THE RED ROCKING BIRD by Ann Marlowe

THE RED ROCKING BIRD

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KIRKUS REVIEW

A mildly diverting romantic suspense novel, set in a Provencal village, in which an energetic young American journalist, determined to claim her grandmother's legacy, uncovers a snake-in-the-violets within the local perfume industry, outwits and outruns some sinister types, and picks up an admirer or two. Addie Forrester has come to the village of Saint-Martin-sur-Loup, after a three-year absence, to find that she apparently does not indeed own, with her brother Jay, a diplomat in Central America, the house left to them by Grandmother--a house on land belonging to their friends the Isnards, who've always owned and managed the Eagle's Nest, a popular inn. But now it appears that a wily Corsican, Scotto, holds title to the Eagle's Nest, and also Grandmother's house, which he plans to demolish. (There's already a huge hole in the roof.) But Addie perseveres, along the way meeting: a tall Welshman, who lives hermit-fashion on a remote hill; an attractive French-tourism specialist; an American sculptor with a hip following; friendly Connie Ortiz, of the American Consulate; nervously hostile Regine, at the desk of the Eagle's Nest; various locals in the perfumery biz; and a convivial detective. While Addie does some preliminary legal snooping, there's a nasty violent confrontation heating up between the normally amicable perfume producers and the suppliers. After a violet grower's truck blows up, there's no doubt that it's time to sniff out something more dangerous underlying a mere labor dispute. Along the way there are mysterious noises in the night, house-ransacking and secret messages, and at the close, a hairbreadth escape for Addle, along with a madwoman who's certain Addle is an angel taking her to heaven. Sure-footed suspense with a breezy and attractive heroine.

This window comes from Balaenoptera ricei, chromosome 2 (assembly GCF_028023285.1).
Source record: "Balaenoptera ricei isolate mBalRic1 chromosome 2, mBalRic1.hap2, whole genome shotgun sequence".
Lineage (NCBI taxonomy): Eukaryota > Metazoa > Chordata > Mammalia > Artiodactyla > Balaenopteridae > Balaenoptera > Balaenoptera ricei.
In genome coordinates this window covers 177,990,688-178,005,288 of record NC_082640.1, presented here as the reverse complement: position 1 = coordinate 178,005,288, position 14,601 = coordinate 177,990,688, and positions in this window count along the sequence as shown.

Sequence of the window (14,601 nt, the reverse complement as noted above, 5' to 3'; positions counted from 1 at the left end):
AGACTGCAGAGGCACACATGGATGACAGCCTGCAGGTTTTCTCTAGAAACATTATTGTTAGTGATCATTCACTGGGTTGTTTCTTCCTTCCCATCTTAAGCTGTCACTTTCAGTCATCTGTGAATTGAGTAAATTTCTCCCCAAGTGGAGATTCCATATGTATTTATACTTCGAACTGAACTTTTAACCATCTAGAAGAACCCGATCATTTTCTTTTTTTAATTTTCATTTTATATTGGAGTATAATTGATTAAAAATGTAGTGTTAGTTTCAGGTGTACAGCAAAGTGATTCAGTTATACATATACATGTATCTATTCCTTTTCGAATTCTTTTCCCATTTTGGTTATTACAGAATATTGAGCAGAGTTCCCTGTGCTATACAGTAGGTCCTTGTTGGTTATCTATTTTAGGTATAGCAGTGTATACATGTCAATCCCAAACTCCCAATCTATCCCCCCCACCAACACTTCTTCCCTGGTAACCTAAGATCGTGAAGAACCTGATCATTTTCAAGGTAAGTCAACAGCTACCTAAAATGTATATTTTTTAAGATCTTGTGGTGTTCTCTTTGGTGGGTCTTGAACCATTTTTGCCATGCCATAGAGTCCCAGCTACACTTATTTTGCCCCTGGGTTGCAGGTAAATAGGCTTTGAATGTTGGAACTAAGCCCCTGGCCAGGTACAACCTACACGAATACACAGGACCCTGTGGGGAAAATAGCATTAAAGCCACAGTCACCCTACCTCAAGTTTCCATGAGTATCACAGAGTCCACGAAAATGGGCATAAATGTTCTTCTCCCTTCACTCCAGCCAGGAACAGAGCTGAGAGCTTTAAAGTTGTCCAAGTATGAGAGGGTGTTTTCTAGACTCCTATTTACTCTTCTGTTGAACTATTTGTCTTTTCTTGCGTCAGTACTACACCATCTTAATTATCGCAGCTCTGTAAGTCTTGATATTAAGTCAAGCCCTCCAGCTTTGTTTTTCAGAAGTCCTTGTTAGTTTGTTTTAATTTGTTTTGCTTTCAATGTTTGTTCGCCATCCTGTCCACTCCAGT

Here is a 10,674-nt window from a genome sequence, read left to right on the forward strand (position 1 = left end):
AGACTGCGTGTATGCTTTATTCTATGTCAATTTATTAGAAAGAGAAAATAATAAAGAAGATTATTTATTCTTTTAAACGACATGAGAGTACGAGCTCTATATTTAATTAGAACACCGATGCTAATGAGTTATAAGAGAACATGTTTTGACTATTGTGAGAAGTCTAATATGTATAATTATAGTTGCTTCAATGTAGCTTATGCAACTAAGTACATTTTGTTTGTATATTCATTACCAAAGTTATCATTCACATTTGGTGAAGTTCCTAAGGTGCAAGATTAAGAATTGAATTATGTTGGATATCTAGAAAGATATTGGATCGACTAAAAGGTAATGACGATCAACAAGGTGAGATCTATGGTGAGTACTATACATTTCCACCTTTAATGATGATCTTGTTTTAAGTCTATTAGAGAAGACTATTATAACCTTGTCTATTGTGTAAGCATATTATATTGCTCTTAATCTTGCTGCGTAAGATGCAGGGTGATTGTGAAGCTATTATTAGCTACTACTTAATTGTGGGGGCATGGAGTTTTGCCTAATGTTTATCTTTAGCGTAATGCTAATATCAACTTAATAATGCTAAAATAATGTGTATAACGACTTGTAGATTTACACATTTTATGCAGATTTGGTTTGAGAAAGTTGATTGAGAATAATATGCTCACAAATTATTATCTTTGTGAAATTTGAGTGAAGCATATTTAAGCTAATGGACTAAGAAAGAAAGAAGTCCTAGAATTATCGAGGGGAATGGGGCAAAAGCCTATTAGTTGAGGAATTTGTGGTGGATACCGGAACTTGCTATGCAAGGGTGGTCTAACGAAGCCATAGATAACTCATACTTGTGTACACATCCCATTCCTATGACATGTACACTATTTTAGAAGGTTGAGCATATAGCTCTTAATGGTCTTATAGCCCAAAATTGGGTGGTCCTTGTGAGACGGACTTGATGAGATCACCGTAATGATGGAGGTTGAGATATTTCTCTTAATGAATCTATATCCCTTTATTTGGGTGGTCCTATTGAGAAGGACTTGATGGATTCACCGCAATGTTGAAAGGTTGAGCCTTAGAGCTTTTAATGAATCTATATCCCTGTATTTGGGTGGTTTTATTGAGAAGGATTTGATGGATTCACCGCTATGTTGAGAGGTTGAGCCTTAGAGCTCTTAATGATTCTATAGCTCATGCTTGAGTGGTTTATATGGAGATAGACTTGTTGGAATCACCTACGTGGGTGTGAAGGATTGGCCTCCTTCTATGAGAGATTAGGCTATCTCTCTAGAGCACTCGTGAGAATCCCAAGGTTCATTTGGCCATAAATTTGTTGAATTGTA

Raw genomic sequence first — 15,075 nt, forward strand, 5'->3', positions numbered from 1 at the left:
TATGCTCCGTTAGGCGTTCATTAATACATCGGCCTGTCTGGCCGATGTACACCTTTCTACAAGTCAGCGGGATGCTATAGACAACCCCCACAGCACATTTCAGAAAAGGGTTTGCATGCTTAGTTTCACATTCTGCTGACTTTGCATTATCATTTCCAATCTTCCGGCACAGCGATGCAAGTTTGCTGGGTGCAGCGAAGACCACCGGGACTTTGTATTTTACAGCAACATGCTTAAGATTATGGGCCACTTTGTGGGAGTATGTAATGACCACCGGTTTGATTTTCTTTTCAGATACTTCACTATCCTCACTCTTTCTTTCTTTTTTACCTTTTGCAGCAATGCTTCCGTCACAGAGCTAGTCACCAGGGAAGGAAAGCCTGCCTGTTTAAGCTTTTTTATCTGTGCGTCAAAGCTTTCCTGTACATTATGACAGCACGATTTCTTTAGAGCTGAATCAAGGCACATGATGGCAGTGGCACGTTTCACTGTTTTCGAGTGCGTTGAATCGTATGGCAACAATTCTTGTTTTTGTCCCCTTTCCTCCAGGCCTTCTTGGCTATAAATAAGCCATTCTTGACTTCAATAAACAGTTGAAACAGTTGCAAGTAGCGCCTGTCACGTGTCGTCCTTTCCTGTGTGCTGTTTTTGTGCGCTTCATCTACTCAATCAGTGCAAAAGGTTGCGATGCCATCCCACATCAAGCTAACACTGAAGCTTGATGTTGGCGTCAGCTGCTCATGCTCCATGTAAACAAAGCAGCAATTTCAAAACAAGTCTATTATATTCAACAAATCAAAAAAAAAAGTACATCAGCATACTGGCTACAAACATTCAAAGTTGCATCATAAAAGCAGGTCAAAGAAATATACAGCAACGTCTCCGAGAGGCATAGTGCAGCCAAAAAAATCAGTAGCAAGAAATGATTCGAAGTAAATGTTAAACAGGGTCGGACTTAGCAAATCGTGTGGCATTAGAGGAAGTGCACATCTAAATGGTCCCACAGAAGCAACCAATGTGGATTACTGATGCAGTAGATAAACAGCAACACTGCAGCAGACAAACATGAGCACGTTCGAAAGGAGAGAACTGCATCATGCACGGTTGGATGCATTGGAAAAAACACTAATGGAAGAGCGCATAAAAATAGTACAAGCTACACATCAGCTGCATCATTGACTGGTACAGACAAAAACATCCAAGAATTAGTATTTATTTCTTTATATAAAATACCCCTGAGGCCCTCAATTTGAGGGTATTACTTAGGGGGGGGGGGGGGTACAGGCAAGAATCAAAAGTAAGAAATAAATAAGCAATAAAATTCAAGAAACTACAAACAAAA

Pub Date: Sept. 10th, 1985
Publisher: St. Martin's